Beyond my regular family-related online sojourns, I follow the accounts of various audio publications and writers who I find interesting, amusing and occasionally obnoxious. Gone are the bad old days where I would spend time at the local bookstore magazine rack, fingering through about a half dozen or more audio publications and later subscribing to said august audio journals when I had money of my own to spend. Now, everything, every review, every article or opinion piece is geared for online dissemination. It certainly does make getting the message out to readers much more immediate. Often the inevitable response can be just as swift and sometimes relatively harsh. And many times that ire is not so much directed to the original post at hand but as personal shots taken at respondents.
I see some writers out there in this modern environment delight in being intentionally provocative. After all, it’s no longer circulation numbers but clicks, likes, and comments that drive success in this day and age. I often don’t delve into these situations, preferring to comment on occasion where I think I can be helpful, not because I think I am somehow above it all, but more because I still enjoy this hobby. I continue to hold a sort of wide-eyed enthusiasm for audio gear and what new and exciting things the industry sends our way, even if not every single thing is even remotely revolutionary. I neither have the time, energy, or interest to get into an online knock-down, drag-out fight over someone’s opinion that I may or may not agree with. I find this social media-oriented world of today is geared more to have followers fight for the sake of fighting. That’s what gets attention and gets you noticed. Well, no thanks. I’d rather save my energy for a fight that matters. Regardless of what some say, our current condition is not something that’s new or that happened because we’re in a new political age or whatever. This has been building up for years; we now just have the tailor-made outlet for it.
So, with that in mind, consider this “Signal to Noise” Op-Ed the first in a series of pieces where I try to square some of the things I read and hear out there with some of the things that I believe, and have personally experienced, as they relate to audio.
Let’s start with this one: “You can’t accurately judge audio equipment at a show because of the small room size and large ambient noise.”
I enjoy going to audio shows. It’s a chance to see and experience all manner of equipment that I would otherwise not come in contact with. I get to see and hear what’s new and exciting and report that information to you. A number of reviewers make a big thing about not wanting to judge a speaker’s sound quality in that sort of environment, for example, because it’s not ideal. They have no control over it since it isn’t their own room, the music is unfamiliar, the hotel power is too dirty, and on and on. I get this line of thinking and I mostly agree with it in the same way that I agree with the difficulties in making meaningful judgments on equipment in a store. Speakers especially are going to sound possibly very different in your own room versus what you hear at a show. Of course, the same thing can be said about a reviewer’s listening room and the A/V magazine’s readers’ listening rooms. That being said, the notion of going to an audio show and telling you only about what I see and not what I hear, all over some perceived notion of objectivity, is kind of silly. Carrying this line of thinking to the extreme, I could, instead of attending RMAF for example, just gather up and publish every RMAF-timed new product press release with all the pictures and specs on our website and call it a day. You’d have all the raw information and pretty pictures that you could ask for and I wouldn’t have to leave the comforts of my home, and goodness knows the fine folks who run this site would be content at not having to cover another audio show expense report.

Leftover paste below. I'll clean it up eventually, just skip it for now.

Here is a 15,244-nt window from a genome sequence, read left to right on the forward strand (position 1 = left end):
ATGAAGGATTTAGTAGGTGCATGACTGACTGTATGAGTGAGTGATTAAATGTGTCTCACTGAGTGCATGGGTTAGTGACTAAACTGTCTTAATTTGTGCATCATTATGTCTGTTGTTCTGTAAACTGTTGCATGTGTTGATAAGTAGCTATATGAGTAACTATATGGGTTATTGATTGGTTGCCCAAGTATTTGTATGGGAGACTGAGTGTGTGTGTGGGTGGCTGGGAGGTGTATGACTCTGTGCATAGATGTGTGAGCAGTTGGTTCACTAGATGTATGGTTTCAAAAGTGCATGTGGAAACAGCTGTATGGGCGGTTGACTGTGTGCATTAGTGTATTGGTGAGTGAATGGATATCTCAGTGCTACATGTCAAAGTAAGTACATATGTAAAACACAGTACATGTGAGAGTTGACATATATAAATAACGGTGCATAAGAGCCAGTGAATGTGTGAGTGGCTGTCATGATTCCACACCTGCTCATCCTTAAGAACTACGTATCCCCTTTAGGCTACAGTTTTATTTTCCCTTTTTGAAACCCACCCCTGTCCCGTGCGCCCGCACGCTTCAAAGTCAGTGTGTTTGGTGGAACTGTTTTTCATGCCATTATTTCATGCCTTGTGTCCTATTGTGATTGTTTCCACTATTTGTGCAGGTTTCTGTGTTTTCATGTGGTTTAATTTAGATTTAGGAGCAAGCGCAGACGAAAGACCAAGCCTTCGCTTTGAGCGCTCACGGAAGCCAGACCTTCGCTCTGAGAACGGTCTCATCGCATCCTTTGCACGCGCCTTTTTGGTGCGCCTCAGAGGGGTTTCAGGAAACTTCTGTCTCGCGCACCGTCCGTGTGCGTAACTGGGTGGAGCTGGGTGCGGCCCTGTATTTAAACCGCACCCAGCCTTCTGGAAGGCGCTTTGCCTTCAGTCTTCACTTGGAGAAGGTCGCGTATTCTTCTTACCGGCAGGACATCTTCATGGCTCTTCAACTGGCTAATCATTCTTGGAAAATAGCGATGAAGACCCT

ELAC Room, RMAF 2019
Consider this though, the average hotel room or ballroom is just another acoustically imperfect room. The rooms that most of us have our gear set up in are very likely equally as imperfect. Furnished to taste, maybe with a few treatments that we may have added, but otherwise probably not ideal listening environments. And many, not all granted, but many exhibitors at AXPONA, RMAF, Munich, etc go to great lengths to set up their wares to sound as good as possible in the spaces they have to work with. I’ll use Andrew Jones as an example. In the time I’ve gotten to know Andrew, from his stint at TAD through his current residency at ELAC, I have listened to several showrooms that he has helped set up with a variety of equipment at his disposal. Each time, he and his team have created exceedingly good sounding demos that ran the gambit from uber-expensive to easily affordable. And judging by the reactions from other show-goers, I wasn’t the only one who thought so. Now besides telling me that Andrew and his staff know what they’re doing, it also gives me a snapshot of what the gear on display is capable of. Not a complete picture for sure, but a good general idea. And it helps me figure out if it’s something that I think is worth a more comprehensive review.